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Elon Musk’s ‘Everything’ App: The Super Alluring Dream

Not only Musk but other tech companies are also interested in creating one "super app"

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Sadaf Hasan
Sadaf Hasan
Aspiring reporter covering trending topics

UNITED STATES: Soon after news broke out that Elon Musk intends to repurchase Twitter, the software tycoon tweeted that the purchase would assist him in building an “everything app.”

“Buying Twitter is an accelerant to creating X, the everything app,” wrote the billionaire on his newly purchased social platform.

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It is now crystal clear that Musk wanted to buy Twitter to make it better and is coming up with a grander plan: creating X, an “everything app” that will help access multiple key services per our needs.

But it’s not yet clear whether Musk will rebrand Twitter as X or build an entirely new app called X.

About “X”, the everything app

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The idea of an “everything app” is not new, as in AISA; some multi-purpose apps are already out there, which have been playing vital roles in our day-to-day lives for the past few years. And digital companies from all over the world have attempted to replicate them.

A super app, or what Musk refers to as an “everything app”, is a kind of mini-internet in which a single so-called “super app” accesses multiple key services per our needs.

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“X” can be described as the Swiss army knife of mobile apps, which gives users access to several different services, including peer-to-peer payments, social networking, chat, and online shopping.

Musk didn’t go into depth regarding this X-named software’s capabilities, but several multi-purpose apps are now already available. China’s WeChat app is undoubtedly the most well-known, with over 1 billion users.

WeChat is a commonplace aspect of daily life in China. Users can pay for goods at merchants, send money to friends and family, or hail a car or taxi. 

As mentioned in the post, WeChat was tested in various Chinese cities in 2018 as part of an electronic identification system that would be linked to users’ accounts.

Then, there’s Grab, one of Southeast Asia’s top super apps, providing a dizzying range of services, from ordering cabs and eating to paying bills and planning vacations.

Scott Galloway, a professor of marketing at New York University and co-host of a tech podcast, noted that it was widely used in Asia and said that this was because “for many individuals in the region, mobile is the main form of access to the internet.”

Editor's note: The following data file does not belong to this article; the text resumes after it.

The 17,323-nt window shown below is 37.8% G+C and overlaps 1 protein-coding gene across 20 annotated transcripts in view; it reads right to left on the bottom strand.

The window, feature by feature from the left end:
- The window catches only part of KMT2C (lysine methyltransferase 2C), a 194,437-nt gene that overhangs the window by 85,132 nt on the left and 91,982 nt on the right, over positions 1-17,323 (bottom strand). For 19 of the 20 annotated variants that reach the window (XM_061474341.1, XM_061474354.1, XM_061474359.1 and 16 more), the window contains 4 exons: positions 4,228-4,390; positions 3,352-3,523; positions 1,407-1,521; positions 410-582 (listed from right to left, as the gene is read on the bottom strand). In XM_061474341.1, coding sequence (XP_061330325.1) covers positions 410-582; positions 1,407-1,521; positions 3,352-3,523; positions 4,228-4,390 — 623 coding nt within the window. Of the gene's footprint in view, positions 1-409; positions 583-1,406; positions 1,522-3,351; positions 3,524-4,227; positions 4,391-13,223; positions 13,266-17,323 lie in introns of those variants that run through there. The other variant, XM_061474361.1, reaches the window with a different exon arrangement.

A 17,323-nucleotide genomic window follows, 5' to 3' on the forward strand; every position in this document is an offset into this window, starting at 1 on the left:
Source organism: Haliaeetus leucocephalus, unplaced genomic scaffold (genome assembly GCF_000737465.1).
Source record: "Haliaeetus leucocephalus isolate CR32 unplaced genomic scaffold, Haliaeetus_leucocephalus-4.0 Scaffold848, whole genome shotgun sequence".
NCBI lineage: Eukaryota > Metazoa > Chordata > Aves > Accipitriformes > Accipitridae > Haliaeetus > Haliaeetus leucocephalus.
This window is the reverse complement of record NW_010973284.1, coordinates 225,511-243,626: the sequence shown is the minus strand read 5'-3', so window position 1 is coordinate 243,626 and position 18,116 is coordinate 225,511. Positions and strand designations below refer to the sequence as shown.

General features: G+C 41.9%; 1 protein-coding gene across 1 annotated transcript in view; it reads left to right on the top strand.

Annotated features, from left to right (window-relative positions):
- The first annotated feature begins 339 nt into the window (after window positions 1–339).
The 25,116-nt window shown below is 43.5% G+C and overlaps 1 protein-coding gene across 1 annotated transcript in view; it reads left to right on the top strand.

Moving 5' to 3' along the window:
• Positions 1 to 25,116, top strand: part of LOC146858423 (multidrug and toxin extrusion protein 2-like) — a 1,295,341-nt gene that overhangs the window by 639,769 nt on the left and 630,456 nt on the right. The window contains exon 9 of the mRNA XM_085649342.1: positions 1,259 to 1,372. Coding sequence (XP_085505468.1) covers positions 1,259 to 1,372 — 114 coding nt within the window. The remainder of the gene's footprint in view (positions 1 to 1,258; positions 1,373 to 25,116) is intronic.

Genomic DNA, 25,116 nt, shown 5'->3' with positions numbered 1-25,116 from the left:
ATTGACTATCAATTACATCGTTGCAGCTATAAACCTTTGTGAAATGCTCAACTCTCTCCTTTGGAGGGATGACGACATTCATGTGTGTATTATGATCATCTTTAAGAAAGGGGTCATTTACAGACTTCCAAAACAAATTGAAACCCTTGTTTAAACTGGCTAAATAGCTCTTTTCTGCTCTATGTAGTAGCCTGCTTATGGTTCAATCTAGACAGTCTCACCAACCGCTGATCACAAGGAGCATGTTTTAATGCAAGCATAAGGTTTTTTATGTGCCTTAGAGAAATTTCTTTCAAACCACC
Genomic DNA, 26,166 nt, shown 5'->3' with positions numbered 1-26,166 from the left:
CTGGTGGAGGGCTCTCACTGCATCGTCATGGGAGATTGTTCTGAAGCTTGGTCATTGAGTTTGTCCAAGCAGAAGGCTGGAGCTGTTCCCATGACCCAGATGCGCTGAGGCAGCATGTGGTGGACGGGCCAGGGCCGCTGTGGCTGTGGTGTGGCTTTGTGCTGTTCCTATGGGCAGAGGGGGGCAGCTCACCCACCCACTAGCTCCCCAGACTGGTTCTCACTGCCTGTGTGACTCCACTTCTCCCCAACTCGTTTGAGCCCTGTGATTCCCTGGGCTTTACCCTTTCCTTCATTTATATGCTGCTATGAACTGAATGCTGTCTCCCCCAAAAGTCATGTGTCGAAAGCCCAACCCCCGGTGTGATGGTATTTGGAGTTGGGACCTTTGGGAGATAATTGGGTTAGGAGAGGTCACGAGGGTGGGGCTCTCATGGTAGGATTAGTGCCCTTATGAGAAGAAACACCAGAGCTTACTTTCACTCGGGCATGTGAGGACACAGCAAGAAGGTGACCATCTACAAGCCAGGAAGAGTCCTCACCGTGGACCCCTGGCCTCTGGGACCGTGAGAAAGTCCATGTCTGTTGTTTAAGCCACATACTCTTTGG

Why does Musk want to develop a “super app”?

Earlier, Musk had stated that there isn’t a super app like WeChat outside of Asia during a question-and-answer session with Twitter staff in June.

“You basically live on WeChat in China,” he said, adding that he saw an opportunity to develop such an app.

Additionally, Musk could achieve his ambitious expansion plans for Twitter by enhancing its current tools and offerings. During the staff Q&A, Musk stated that he intended Twitter to grow from 237 million users to “at least a billion”.

Musk and individuals also discussed the concept of integrating digital payments with Twitter in his inner circle via text messages.

Not only Musk but other tech companies are also interested in creating one “super app.” 

For instance, Snap Inc. (SNAP.N), the parent company of Snapchat, had previously introduced peer-to-peer payments under the name Snapcash, but the service was discontinued in 2018. To minimize costs, it also made a push into mobile gaming, but it just stopped that endeavor.

Facebook and Instagram, owned by Meta Platform Inc., have also attempted to move beyond social networking and messaging into e-commerce.

Musk’s closeness with “X”

Musk has expressed his attachment to the letter “X,” also the name of his new software, by saying, “he has a fondness for the letter X.”

Musk publicly refers to his first child with musician Claire Boucher, known as Grimes, as “X,” although he had used the letter since at least 1999 when he helped found X.com, an online bank, according to a report.

A rival software firm, Confinity, and X.com merged in 2000. In 2001, Musk was replaced as CEO of X.com by Peter Thiel, one of Confinity’s founders, and the business was renamed PayPal. But in 2017, the billionaire purchased the X.com domain from PayPal.

After that, he tweeted, “Thanks PayPal for allowing me to buy back X.com! No plans right now, but it has great sentimental value to me.”

Also Read: Elon Musk, the World’s Richest Man, Enters Twitter HQ as “Chief Twit”


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